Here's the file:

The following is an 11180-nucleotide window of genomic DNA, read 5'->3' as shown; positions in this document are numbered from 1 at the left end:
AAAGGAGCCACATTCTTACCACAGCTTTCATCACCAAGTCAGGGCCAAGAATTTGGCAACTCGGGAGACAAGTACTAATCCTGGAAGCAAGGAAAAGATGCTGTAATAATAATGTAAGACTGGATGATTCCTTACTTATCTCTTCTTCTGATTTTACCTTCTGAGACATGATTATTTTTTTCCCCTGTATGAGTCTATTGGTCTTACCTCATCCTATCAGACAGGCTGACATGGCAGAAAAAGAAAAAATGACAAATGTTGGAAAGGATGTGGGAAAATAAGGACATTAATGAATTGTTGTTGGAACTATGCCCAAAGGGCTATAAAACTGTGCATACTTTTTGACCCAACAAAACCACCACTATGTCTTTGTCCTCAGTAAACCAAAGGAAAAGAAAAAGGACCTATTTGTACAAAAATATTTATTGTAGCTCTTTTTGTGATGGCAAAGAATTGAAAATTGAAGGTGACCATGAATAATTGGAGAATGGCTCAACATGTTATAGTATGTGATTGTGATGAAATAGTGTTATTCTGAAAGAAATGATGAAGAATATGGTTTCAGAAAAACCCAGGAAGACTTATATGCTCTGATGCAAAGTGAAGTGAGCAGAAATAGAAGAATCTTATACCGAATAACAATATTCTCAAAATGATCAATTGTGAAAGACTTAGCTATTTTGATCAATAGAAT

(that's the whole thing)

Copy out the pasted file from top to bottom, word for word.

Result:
The following is an 11180-nucleotide window of genomic DNA, read 5'->3' as shown; positions in this document are numbered from 1 at the left end:
AAAGGAGCCACATTCTTACCACAGCTTTCATCACCAAGTCAGGGCCAAGAATTTGGCAACTCGGGAGACAAGTACTAATCCTGGAAGCAAGGAAAAGATGCTGTAATAATAATGTAAGACTGGATGATTCCTTACTTATCTCTTCTTCTGATTTTACCTTCTGAGACATGATTATTTTTTTCCCCTGTATGAGTCTATTGGTCTTACCTCATCCTATCAGACAGGCTGACATGGCAGAAAAAGAAAAAATGACAAATGTTGGAAAGGATGTGGGAAAATAAGGACATTAATGAATTGTTGTTGGAACTATGCCCAAAGGGCTATAAAACTGTGCATACTTTTTGACCCAACAAAACCACCACTATGTCTTTGTCCTCAGTAAACCAAAGGAAAAGAAAAAGGACCTATTTGTACAAAAATATTTATTGTAGCTCTTTTTGTGATGGCAAAGAATTGAAAATTGAAGGTGACCATGAATAATTGGAGAATGGCTCAACATGTTATAGTATGTGATTGTGATGAAATAGTGTTATTCTGAAAGAAATGATGAAGAATATGGTTTCAGAAAAACCCAGGAAGACTTATATGCTCTGATGCAAAGTGAAGTGAGCAGAAATAGAAGAATCTTATACCGAATAACAATATTCTCAAAATGATCAATTGTGAAAGACTTAGCTATTTTGATCAATAGAAT